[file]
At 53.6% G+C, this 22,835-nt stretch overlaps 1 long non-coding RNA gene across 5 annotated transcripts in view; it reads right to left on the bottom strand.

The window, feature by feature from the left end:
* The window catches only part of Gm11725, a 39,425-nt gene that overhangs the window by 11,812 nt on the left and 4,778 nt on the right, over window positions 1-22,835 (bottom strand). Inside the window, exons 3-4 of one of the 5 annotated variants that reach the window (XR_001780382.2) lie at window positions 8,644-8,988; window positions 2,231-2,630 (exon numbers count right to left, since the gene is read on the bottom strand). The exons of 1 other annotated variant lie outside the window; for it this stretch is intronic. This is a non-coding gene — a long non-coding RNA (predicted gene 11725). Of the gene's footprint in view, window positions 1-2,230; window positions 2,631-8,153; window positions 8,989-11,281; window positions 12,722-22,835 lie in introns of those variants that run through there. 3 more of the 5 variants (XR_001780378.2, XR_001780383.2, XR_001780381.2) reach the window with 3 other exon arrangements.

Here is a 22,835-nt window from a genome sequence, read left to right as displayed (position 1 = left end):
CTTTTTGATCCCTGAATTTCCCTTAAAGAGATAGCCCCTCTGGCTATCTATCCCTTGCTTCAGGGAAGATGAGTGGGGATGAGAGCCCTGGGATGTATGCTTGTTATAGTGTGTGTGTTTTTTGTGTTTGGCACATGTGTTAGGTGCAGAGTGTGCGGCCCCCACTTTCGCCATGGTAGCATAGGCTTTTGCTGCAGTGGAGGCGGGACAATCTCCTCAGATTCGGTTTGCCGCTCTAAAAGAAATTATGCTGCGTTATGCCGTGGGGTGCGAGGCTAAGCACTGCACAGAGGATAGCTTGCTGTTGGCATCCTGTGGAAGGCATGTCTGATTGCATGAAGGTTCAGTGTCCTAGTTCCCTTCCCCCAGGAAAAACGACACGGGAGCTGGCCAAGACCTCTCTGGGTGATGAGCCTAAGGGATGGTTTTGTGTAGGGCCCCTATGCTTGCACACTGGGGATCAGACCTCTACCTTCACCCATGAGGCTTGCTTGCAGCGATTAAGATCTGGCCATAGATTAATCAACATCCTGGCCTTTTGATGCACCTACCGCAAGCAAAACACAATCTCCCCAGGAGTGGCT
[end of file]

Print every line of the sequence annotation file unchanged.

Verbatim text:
At 53.6% G+C, this 22,835-nt stretch overlaps 1 long non-coding RNA gene across 5 annotated transcripts in view; it reads right to left on the bottom strand.

The window, feature by feature from the left end:
* The window catches only part of Gm11725, a 39,425-nt gene that overhangs the window by 11,812 nt on the left and 4,778 nt on the right, over window positions 1-22,835 (bottom strand). Inside the window, exons 3-4 of one of the 5 annotated variants that reach the window (XR_001780382.2) lie at window positions 8,644-8,988; window positions 2,231-2,630 (exon numbers count right to left, since the gene is read on the bottom strand). The exons of 1 other annotated variant lie outside the window; for it this stretch is intronic. This is a non-coding gene — a long non-coding RNA (predicted gene 11725). Of the gene's footprint in view, window positions 1-2,230; window positions 2,631-8,153; window positions 8,989-11,281; window positions 12,722-22,835 lie in introns of those variants that run through there. 3 more of the 5 variants (XR_001780378.2, XR_001780383.2, XR_001780381.2) reach the window with 3 other exon arrangements.

Here is a 22,835-nt window from a genome sequence, read left to right as displayed (position 1 = left end):
CTTTTTGATCCCTGAATTTCCCTTAAAGAGATAGCCCCTCTGGCTATCTATCCCTTGCTTCAGGGAAGATGAGTGGGGATGAGAGCCCTGGGATGTATGCTTGTTATAGTGTGTGTGTTTTTTGTGTTTGGCACATGTGTTAGGTGCAGAGTGTGCGGCCCCCACTTTCGCCATGGTAGCATAGGCTTTTGCTGCAGTGGAGGCGGGACAATCTCCTCAGATTCGGTTTGCCGCTCTAAAAGAAATTATGCTGCGTTATGCCGTGGGGTGCGAGGCTAAGCACTGCACAGAGGATAGCTTGCTGTTGGCATCCTGTGGAAGGCATGTCTGATTGCATGAAGGTTCAGTGTCCTAGTTCCCTTCCCCCAGGAAAAACGACACGGGAGCTGGCCAAGACCTCTCTGGGTGATGAGCCTAAGGGATGGTTTTGTGTAGGGCCCCTATGCTTGCACACTGGGGATCAGACCTCTACCTTCACCCATGAGGCTTGCTTGCAGCGATTAAGATCTGGCCATAGATTAATCAACATCCTGGCCTTTTGATGCACCTACCGCAAGCAAAACACAATCTCCCCAGGAGTGGCT